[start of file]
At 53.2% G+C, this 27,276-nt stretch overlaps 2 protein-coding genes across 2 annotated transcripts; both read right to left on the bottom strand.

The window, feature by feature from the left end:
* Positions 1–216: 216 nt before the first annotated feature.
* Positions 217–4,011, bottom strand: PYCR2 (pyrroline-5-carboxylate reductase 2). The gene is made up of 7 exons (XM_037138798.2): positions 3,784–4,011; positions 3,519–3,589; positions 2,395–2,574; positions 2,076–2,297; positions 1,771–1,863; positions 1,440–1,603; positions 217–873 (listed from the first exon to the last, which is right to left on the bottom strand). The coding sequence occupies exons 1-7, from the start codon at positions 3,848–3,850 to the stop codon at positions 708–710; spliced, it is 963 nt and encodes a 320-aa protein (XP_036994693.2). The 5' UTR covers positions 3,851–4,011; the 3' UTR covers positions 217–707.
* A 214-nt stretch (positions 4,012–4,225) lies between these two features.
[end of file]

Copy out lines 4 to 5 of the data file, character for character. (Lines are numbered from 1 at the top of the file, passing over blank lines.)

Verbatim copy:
* Positions 217–4,011, bottom strand: PYCR2 (pyrroline-5-carboxylate reductase 2). The gene is made up of 7 exons (XM_037138798.2): positions 3,784–4,011; positions 3,519–3,589; positions 2,395–2,574; positions 2,076–2,297; positions 1,771–1,863; positions 1,440–1,603; positions 217–873 (listed from the first exon to the last, which is right to left on the bottom strand). The coding sequence occupies exons 1-7, from the start codon at positions 3,848–3,850 to the stop codon at positions 708–710; spliced, it is 963 nt and encodes a 320-aa protein (XP_036994693.2). The 5' UTR covers positions 3,851–4,011; the 3' UTR covers positions 217–707.
* A 214-nt stretch (positions 4,012–4,225) lies between these two features.